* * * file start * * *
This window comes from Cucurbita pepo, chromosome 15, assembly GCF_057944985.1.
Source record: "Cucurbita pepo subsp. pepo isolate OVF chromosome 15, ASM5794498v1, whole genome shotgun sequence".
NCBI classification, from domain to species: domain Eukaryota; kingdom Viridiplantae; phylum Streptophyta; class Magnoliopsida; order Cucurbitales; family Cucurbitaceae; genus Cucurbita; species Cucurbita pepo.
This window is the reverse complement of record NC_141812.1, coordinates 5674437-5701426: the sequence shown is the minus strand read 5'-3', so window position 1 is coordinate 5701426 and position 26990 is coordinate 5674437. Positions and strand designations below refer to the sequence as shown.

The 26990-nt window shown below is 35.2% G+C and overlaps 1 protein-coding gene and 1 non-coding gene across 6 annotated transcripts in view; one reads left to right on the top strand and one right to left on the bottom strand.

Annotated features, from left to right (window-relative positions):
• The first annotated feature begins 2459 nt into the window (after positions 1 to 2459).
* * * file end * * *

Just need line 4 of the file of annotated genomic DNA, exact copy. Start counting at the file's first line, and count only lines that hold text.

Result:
This window is the reverse complement of record NC_141812.1, coordinates 5674437-5701426: the sequence shown is the minus strand read 5'-3', so window position 1 is coordinate 5701426 and position 26990 is coordinate 5674437. Positions and strand designations below refer to the sequence as shown.